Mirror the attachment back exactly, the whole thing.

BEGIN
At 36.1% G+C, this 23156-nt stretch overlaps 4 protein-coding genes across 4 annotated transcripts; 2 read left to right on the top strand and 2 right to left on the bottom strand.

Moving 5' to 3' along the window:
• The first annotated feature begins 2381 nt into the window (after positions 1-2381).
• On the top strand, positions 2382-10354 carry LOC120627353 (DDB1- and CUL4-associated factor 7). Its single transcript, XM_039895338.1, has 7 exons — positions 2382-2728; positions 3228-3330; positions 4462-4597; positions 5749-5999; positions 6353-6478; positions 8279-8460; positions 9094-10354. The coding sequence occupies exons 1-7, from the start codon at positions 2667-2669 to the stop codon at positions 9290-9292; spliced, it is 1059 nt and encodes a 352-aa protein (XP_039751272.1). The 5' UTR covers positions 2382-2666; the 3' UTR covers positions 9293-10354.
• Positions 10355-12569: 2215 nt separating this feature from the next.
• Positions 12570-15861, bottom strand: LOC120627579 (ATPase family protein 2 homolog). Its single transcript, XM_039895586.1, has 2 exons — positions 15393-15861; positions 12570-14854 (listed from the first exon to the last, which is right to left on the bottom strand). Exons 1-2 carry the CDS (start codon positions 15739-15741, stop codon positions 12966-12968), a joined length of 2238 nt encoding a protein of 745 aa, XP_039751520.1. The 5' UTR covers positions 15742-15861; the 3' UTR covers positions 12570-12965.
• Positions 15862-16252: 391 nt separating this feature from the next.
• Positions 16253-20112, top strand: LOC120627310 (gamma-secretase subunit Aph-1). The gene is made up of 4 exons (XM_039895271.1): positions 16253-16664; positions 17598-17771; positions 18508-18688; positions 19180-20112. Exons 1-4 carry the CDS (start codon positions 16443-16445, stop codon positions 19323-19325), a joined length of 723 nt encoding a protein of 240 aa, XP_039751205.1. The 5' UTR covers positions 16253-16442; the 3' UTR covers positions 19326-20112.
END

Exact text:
At 36.1% G+C, this 23156-nt stretch overlaps 4 protein-coding genes across 4 annotated transcripts; 2 read left to right on the top strand and 2 right to left on the bottom strand.

Moving 5' to 3' along the window:
• The first annotated feature begins 2381 nt into the window (after positions 1-2381).
• On the top strand, positions 2382-10354 carry LOC120627353 (DDB1- and CUL4-associated factor 7). Its single transcript, XM_039895338.1, has 7 exons — positions 2382-2728; positions 3228-3330; positions 4462-4597; positions 5749-5999; positions 6353-6478; positions 8279-8460; positions 9094-10354. The coding sequence occupies exons 1-7, from the start codon at positions 2667-2669 to the stop codon at positions 9290-9292; spliced, it is 1059 nt and encodes a 352-aa protein (XP_039751272.1). The 5' UTR covers positions 2382-2666; the 3' UTR covers positions 9293-10354.
• Positions 10355-12569: 2215 nt separating this feature from the next.
• Positions 12570-15861, bottom strand: LOC120627579 (ATPase family protein 2 homolog). Its single transcript, XM_039895586.1, has 2 exons — positions 15393-15861; positions 12570-14854 (listed from the first exon to the last, which is right to left on the bottom strand). Exons 1-2 carry the CDS (start codon positions 15739-15741, stop codon positions 12966-12968), a joined length of 2238 nt encoding a protein of 745 aa, XP_039751520.1. The 5' UTR covers positions 15742-15861; the 3' UTR covers positions 12570-12965.
• Positions 15862-16252: 391 nt separating this feature from the next.
• Positions 16253-20112, top strand: LOC120627310 (gamma-secretase subunit Aph-1). The gene is made up of 4 exons (XM_039895271.1): positions 16253-16664; positions 17598-17771; positions 18508-18688; positions 19180-20112. Exons 1-4 carry the CDS (start codon positions 16443-16445, stop codon positions 19323-19325), a joined length of 723 nt encoding a protein of 240 aa, XP_039751205.1. The 5' UTR covers positions 16253-16442; the 3' UTR covers positions 19326-20112.